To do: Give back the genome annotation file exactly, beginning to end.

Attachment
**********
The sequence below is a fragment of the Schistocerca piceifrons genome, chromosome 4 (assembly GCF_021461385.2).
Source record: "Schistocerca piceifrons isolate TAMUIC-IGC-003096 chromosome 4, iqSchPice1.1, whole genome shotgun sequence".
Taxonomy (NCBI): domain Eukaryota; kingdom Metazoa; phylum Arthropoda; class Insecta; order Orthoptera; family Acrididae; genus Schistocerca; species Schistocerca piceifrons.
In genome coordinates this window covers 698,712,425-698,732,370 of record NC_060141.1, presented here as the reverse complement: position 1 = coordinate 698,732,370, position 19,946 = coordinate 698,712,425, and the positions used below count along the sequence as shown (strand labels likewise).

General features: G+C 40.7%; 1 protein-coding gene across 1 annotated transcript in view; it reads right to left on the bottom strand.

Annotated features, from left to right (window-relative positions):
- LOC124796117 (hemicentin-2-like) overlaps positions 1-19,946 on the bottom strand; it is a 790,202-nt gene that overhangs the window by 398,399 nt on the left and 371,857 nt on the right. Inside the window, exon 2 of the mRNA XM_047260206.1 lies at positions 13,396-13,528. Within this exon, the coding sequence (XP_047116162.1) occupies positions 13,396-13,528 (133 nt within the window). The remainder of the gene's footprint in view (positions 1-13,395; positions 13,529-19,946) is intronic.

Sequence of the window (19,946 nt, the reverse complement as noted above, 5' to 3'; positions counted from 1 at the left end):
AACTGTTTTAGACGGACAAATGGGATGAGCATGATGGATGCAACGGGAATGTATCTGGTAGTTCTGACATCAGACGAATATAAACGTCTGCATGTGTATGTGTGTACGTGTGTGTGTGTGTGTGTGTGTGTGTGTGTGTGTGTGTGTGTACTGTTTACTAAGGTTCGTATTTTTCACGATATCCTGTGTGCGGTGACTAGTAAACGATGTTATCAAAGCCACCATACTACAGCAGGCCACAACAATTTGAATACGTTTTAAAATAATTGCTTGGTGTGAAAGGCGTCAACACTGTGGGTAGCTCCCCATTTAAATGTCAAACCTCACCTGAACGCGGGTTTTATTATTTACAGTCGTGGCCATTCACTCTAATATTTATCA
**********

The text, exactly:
The sequence below is a fragment of the Schistocerca piceifrons genome, chromosome 4 (assembly GCF_021461385.2).
Source record: "Schistocerca piceifrons isolate TAMUIC-IGC-003096 chromosome 4, iqSchPice1.1, whole genome shotgun sequence".
Taxonomy (NCBI): domain Eukaryota; kingdom Metazoa; phylum Arthropoda; class Insecta; order Orthoptera; family Acrididae; genus Schistocerca; species Schistocerca piceifrons.
In genome coordinates this window covers 698,712,425-698,732,370 of record NC_060141.1, presented here as the reverse complement: position 1 = coordinate 698,732,370, position 19,946 = coordinate 698,712,425, and the positions used below count along the sequence as shown (strand labels likewise).

General features: G+C 40.7%; 1 protein-coding gene across 1 annotated transcript in view; it reads right to left on the bottom strand.

Annotated features, from left to right (window-relative positions):
- LOC124796117 (hemicentin-2-like) overlaps positions 1-19,946 on the bottom strand; it is a 790,202-nt gene that overhangs the window by 398,399 nt on the left and 371,857 nt on the right. Inside the window, exon 2 of the mRNA XM_047260206.1 lies at positions 13,396-13,528. Within this exon, the coding sequence (XP_047116162.1) occupies positions 13,396-13,528 (133 nt within the window). The remainder of the gene's footprint in view (positions 1-13,395; positions 13,529-19,946) is intronic.

Sequence of the window (19,946 nt, the reverse complement as noted above, 5' to 3'; positions counted from 1 at the left end):
AACTGTTTTAGACGGACAAATGGGATGAGCATGATGGATGCAACGGGAATGTATCTGGTAGTTCTGACATCAGACGAATATAAACGTCTGCATGTGTATGTGTGTACGTGTGTGTGTGTGTGTGTGTGTGTGTGTGTGTGTGTGTGTGTACTGTTTACTAAGGTTCGTATTTTTCACGATATCCTGTGTGCGGTGACTAGTAAACGATGTTATCAAAGCCACCATACTACAGCAGGCCACAACAATTTGAATACGTTTTAAAATAATTGCTTGGTGTGAAAGGCGTCAACACTGTGGGTAGCTCCCCATTTAAATGTCAAACCTCACCTGAACGCGGGTTTTATTATTTACAGTCGTGGCCATTCACTCTAATATTTATCA